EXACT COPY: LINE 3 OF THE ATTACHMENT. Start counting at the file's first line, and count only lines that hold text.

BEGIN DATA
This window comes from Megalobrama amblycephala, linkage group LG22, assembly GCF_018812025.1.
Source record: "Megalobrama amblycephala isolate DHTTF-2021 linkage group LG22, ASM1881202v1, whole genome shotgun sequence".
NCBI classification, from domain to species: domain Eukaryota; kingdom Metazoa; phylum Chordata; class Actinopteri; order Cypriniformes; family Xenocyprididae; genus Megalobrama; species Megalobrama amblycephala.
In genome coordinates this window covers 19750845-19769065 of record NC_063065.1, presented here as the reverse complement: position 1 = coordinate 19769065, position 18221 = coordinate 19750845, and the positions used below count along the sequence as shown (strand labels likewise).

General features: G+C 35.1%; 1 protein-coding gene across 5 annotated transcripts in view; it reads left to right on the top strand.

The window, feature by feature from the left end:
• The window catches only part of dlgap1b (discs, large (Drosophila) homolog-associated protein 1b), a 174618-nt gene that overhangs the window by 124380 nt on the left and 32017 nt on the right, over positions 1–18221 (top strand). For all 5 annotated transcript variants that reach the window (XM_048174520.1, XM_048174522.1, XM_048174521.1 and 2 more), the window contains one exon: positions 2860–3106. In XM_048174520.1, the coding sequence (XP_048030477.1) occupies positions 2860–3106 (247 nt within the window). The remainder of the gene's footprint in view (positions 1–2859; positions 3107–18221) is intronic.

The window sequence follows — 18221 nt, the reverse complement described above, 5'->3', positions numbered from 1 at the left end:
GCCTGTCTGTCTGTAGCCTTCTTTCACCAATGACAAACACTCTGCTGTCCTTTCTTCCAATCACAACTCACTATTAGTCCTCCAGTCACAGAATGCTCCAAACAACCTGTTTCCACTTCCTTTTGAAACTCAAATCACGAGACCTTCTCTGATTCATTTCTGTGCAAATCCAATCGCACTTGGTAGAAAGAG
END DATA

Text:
NCBI classification, from domain to species: domain Eukaryota; kingdom Metazoa; phylum Chordata; class Actinopteri; order Cypriniformes; family Xenocyprididae; genus Megalobrama; species Megalobrama amblycephala.